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From obscurity to the Confederations Cup: Tahiti's rise to the global stage

From obscurity to the Confederations Cup: Tahiti's rise to the global stage

Tahiti

Tahiti stunned many when they qualified for 2009's U20 World Cup, and last Sunday's OFC Nations Cup success comes on the back of that, but can they compete in Brazil next year?

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By Christian Rizzitelli

Tiny southern Pacific island nation Tahiti became the first team to break the stronghold of New Zealand and Australia in the region by lifting the 2012 Oceania Football Confederation (OFC) Nations Cup last Sunday with a 1-0 final triumph over New Caledonia. Incredibly the result booked Tahiti's place at the 2013 Confederations Cup where they may come up against the eventual victor of the 2012 European Championship.

With an exciting year to come now for the French Polynesian island, Goal.com introduces how Tahiti are trying to make a name for themselves on football's global stage.

A PROUD HISTORY

Despite being little-known for their football achievements, Tahiti can vaunt a proud tradition at continental level. Before winning this year's OFC Nations Cup, the Polynesian island finished second place in their first three efforts, only to be outplayed by regional superpowers Australia (who moved to the Asian Football Confederation in 2006) and New Zealand (famously unbeaten at the 2010 Fifa World Cup).

Tahiti's five outcomes at the South Pacific Games, a competition contested by Pacific nations, helped them to increase their reputation across the region, but in recent years the Francophone island failed to show off their historic forcefulness after some poor displays which saw them drop their dominant position in Oceania.

"The unexpected qualification of the nation's youth side at the 2009 U-20 World Cup gave Tahitian football fans something to cheer about, before being hammered 8-0 by Spain and Venezuela and 5-0 by Nigeria"

A miserable performance at the 2007 Pacific Games prevented them from taking part in the subsequent Nations Cup, turning them away from Oceania's elite football. But the unexpected qualification of the nation's youth side at the 2009 Under-20 World Cup gave Tahitian football fans something to cheer about, before being hammered 8-0 by Spain and Venezuela respectively and 5-0 by Nigeria.

After that, football returned to run in Tahitians' blood and the country started a redevelopment project which culminated with the illustrious triumph over New Caledonia.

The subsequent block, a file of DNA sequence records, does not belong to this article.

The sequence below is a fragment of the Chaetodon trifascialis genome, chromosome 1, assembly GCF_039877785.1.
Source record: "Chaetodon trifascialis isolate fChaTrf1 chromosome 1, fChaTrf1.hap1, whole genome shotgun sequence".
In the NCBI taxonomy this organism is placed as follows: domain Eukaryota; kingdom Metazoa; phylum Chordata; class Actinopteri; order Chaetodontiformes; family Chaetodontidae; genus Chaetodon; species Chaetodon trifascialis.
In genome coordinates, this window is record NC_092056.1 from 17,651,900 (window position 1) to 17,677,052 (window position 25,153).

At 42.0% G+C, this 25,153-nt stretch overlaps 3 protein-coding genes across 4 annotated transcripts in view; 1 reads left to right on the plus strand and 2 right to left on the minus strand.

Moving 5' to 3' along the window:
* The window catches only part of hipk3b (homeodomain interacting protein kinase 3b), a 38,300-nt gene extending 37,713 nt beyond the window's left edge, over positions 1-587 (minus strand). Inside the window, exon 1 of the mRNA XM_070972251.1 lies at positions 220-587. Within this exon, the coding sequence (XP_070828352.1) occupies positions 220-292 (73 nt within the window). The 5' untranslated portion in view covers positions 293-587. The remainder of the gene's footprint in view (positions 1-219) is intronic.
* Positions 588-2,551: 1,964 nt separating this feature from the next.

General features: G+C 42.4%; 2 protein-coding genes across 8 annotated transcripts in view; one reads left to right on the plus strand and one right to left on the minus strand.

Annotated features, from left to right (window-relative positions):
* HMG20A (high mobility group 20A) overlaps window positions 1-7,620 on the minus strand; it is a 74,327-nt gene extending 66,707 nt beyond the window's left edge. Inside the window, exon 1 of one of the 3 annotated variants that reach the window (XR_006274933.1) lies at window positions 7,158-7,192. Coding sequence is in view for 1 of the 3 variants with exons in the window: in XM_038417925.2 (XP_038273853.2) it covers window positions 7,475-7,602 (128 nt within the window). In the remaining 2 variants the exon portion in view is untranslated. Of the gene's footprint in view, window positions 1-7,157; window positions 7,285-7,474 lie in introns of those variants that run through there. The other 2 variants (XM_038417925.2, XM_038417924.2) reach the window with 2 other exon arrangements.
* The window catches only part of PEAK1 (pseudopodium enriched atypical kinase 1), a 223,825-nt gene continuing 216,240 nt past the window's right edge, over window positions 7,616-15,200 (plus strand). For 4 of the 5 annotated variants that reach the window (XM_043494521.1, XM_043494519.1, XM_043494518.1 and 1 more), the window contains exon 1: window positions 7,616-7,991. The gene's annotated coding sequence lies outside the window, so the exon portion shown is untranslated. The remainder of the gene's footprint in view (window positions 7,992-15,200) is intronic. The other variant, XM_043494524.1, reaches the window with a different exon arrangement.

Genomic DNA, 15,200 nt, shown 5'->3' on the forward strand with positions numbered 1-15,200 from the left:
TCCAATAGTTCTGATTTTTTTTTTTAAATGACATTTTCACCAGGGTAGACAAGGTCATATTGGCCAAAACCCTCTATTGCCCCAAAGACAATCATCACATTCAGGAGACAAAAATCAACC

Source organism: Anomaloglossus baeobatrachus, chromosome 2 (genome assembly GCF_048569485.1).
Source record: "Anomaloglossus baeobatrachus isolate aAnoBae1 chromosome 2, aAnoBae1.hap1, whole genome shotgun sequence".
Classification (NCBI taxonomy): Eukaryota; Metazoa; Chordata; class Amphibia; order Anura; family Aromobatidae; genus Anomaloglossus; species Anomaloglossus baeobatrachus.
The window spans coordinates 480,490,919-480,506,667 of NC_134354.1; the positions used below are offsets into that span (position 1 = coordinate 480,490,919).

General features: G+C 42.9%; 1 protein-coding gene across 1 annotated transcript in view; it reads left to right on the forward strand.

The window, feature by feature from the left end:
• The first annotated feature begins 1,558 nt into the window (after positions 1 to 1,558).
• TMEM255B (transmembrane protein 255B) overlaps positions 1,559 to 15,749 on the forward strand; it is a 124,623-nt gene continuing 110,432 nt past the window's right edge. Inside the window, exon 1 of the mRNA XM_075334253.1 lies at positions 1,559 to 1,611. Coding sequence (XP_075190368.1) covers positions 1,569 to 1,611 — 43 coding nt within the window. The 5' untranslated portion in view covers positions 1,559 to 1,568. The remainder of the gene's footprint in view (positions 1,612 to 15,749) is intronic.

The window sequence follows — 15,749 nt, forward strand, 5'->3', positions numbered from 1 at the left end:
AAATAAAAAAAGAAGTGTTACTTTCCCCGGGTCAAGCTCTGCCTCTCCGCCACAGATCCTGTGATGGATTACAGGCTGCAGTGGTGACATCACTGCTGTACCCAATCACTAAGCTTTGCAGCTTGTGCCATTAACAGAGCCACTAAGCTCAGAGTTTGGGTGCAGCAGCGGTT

2012 OFC NATIONS CUP, HISTORIC SUCCESS

For this year's Nations Cup, coach Eddy Etatea drew six players (Teheivarii Ludivion, Heimano Bourebare, Steevy Chong Hue and Lorenzo, Jonathan and Teaonui Tehau) from the side that reached the U20 World Cup in 2009 and their experience proved to be vital for the team's achievement.

After a 10-1 annihilation of underdogs Samoa, Tahiti prevailed 4-3 and 4-1 over New Caledonia and Vanuatu respectively, securing a spot in the semi-finals and OFC third-round of Brazil 2014 qualifiers. Even hosts Solomon Islands, inspired by an incandescent crowd, couldn't stop Tahiti's run to the trophy in the last four.

In the decider, Etaeta's men met New Caledonia in an unlikely match-up as Les Cagous surprised favourite New Zealand with an amazing 2-0 victory in the other semi-final. Chong-Hue scored Tahitian football's most important goal in the decider and a great team effort in the second half enabled them to preserve the result until the final whistle.

“It’s unbelievable, completely incredible,” Etaeta told Fifa.com after the match. “This path started 12 years ago and now we have finally achieved our goal and will go to the Confederations Cup.”  These brief but significant words explain how huge Tahiti's success is.

“It’s unbelievable, completely incredible. This path started 12 years ago and now we have finally achieved our goal and will go to the Confederations Cup”

- Tahiti coach Eddy Etaeta

A NEW GENERATION OF TALENT

Tahiti are looking to build on this extraordinary momentum, as they seek to increase the amount of talent available to Etatea for the upcoming Confederations Cup and World Cup qualifiers.

In the Nations Cup squad, only defender Tamatoa Wagemann, who plays in France with US Change and star striker Chong Hue, from Belgian club FC Bleid-Gaume, were based abroad. Others, like Player of the Tournament Nicolas Vallar, an ex-Montpellier centre-back, or former Monaco reserves' goalkeeper Mikael Roche, have already tasted European football, but Etatea wants more depth in his roster and is keen on including further overseas stars like Monaco's Marama Vahirua.

“Some players who weren’t here meant our squad was not at full strength,” said Etatea. “It is difficult for us to have all our players at our disposal because of club commitments. But we have some players like Marama Vahirua to come in.”

It's not out of the realm of possibility, too, to see some of Tahiti's performers at the Nations Cup playing abroad one day. The coach said: “We hope that Alvin, Jonathan and Lorenzo [Tehau] could find professional clubs in Australia, New Zealand or the USA, maybe even in Europe. They have each had strong performances in the Nations Cup.”

Whatever happens with their club careers, the 2013 Confederations Cup here they come!

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